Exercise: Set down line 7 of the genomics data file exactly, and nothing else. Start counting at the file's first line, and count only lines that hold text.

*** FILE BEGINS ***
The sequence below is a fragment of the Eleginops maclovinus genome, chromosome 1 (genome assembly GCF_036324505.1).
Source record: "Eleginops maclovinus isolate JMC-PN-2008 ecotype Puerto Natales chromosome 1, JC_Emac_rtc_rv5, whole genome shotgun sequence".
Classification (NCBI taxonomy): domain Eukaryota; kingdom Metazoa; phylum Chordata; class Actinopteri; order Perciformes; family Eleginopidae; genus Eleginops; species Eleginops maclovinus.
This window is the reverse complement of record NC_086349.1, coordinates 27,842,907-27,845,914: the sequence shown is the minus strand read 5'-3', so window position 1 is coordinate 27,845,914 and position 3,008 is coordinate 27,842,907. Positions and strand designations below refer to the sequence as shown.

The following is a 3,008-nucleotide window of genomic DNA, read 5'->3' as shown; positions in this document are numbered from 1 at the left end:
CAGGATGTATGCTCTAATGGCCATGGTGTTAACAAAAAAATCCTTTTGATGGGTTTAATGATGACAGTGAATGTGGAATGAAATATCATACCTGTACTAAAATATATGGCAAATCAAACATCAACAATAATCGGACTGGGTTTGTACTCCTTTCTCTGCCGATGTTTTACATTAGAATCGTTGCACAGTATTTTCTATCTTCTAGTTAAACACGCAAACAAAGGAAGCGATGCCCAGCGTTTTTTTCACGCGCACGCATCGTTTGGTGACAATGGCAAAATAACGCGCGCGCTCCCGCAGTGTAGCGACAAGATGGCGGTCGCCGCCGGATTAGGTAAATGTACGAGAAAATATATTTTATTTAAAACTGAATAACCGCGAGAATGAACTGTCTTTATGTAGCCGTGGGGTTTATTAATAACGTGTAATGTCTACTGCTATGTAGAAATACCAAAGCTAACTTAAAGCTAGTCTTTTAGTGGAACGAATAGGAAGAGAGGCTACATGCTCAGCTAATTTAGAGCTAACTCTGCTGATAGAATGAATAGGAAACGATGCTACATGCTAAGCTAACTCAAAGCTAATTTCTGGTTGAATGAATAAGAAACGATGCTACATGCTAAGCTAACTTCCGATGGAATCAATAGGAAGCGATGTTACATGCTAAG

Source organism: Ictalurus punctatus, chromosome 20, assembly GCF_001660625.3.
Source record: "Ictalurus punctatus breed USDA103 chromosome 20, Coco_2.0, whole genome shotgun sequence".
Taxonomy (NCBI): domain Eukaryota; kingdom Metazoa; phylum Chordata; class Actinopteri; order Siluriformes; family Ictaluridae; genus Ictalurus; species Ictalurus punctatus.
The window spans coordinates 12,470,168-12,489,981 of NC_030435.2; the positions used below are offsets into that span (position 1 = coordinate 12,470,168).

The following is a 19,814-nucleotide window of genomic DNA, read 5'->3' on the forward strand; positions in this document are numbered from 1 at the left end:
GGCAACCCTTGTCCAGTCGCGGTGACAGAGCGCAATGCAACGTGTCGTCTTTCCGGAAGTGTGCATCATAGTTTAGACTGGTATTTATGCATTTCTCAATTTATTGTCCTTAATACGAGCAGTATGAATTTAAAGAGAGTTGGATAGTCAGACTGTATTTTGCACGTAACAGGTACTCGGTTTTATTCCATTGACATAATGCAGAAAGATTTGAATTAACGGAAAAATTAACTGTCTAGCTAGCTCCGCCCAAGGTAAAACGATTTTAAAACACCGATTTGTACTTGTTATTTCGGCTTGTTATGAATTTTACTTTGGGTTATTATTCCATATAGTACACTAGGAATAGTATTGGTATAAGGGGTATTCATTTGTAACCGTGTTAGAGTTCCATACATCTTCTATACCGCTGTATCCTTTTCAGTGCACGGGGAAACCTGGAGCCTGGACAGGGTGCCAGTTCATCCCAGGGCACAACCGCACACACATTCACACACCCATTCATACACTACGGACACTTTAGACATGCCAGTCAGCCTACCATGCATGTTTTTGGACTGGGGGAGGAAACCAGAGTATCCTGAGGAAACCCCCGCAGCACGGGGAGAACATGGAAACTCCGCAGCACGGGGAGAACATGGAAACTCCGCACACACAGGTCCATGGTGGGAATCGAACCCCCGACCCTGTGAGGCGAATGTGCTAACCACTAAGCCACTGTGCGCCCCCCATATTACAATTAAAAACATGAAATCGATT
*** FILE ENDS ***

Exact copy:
Source organism: Ictalurus punctatus, chromosome 20, assembly GCF_001660625.3.